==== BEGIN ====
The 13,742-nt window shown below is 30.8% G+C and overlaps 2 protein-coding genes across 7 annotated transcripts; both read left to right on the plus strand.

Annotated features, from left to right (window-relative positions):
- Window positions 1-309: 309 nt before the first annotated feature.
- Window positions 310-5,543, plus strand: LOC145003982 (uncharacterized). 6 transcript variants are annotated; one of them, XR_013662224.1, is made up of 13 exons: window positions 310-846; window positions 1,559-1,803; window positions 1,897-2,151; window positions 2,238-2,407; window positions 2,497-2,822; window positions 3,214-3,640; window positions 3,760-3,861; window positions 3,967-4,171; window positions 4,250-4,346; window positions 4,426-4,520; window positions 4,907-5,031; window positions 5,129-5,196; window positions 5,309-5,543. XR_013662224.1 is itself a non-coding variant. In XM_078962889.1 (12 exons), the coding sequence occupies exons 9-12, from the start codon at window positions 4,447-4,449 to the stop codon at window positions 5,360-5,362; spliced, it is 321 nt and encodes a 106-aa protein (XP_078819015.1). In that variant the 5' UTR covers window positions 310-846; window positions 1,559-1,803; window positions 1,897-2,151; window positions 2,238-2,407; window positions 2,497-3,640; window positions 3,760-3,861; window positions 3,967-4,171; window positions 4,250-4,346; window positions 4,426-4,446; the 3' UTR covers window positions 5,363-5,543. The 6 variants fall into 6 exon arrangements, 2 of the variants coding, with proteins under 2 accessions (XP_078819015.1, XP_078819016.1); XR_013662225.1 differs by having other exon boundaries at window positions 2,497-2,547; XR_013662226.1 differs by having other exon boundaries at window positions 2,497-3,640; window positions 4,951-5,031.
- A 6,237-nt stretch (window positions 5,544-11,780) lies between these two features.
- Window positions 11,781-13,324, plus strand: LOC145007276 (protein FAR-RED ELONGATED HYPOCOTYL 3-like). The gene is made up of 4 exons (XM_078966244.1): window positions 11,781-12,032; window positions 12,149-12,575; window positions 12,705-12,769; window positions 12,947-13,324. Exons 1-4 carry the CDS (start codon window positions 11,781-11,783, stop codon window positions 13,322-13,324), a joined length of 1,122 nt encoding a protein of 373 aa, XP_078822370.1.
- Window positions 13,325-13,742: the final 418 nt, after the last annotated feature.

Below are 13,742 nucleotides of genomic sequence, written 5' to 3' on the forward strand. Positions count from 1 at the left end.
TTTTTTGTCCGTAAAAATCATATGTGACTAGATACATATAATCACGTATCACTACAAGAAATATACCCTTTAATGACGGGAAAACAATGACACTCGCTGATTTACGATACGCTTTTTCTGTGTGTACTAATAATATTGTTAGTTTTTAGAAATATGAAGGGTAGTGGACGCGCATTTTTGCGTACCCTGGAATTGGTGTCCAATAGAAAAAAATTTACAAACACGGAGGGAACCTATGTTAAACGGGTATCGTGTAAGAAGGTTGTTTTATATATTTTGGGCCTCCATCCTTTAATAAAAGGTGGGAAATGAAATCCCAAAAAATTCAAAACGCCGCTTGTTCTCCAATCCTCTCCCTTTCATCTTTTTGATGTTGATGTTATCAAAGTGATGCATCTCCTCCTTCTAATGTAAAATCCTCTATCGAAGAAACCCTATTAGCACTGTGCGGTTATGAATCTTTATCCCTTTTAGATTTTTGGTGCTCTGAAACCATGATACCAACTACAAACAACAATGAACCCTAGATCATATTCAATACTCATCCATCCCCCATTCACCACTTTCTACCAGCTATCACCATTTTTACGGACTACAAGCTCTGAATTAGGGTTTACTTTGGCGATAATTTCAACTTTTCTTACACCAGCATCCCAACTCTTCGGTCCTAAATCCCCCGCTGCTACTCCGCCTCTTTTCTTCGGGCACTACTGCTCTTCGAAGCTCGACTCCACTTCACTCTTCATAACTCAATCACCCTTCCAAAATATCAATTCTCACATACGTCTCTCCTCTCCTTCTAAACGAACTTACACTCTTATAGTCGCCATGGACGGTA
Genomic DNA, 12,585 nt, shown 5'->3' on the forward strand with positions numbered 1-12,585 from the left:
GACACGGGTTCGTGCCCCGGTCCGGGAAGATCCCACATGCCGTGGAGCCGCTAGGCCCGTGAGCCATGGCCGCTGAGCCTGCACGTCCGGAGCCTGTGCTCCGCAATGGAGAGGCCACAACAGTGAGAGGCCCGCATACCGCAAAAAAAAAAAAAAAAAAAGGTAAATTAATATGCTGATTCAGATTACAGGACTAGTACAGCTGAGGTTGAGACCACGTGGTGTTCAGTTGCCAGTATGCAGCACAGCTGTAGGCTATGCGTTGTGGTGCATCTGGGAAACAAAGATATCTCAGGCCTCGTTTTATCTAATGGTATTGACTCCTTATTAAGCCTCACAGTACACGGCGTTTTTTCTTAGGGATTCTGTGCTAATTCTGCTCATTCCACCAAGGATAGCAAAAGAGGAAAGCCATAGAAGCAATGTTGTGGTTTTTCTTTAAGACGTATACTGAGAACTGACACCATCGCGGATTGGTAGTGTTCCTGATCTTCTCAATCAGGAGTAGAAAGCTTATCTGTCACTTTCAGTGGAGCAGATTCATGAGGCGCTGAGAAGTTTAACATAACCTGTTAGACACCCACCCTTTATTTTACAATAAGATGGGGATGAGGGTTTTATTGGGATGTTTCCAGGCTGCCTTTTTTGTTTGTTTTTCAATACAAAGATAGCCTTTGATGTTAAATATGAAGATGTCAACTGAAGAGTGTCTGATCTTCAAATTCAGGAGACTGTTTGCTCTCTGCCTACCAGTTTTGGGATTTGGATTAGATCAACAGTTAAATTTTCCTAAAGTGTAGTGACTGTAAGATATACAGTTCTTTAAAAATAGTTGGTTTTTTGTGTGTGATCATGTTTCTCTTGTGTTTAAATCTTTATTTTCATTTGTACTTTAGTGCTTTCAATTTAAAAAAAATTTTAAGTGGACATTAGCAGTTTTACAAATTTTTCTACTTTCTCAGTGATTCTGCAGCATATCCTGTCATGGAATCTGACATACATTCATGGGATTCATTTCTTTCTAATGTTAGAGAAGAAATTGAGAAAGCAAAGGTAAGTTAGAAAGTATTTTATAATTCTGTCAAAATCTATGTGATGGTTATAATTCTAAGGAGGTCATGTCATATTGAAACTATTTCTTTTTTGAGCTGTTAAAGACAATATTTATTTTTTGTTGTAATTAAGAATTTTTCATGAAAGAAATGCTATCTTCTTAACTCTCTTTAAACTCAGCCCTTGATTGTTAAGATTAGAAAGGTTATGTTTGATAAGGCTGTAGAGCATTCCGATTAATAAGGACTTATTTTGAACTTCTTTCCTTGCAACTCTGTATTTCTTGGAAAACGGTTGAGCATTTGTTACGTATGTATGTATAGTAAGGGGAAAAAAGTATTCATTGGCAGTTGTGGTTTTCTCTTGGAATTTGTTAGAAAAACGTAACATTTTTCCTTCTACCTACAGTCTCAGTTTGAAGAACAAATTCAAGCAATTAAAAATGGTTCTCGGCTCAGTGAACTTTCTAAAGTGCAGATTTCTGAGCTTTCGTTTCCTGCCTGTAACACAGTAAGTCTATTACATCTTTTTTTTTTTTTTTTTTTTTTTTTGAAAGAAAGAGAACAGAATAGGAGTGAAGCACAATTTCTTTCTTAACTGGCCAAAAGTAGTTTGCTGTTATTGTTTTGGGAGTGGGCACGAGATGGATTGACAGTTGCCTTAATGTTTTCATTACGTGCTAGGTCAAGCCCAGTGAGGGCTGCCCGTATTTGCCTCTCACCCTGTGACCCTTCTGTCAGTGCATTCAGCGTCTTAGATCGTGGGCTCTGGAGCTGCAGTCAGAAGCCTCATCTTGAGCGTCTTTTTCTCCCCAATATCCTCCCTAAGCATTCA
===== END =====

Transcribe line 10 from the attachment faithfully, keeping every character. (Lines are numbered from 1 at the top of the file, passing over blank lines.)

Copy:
Genomic DNA, 12,585 nt, shown 5'->3' on the forward strand with positions numbered 1-12,585 from the left: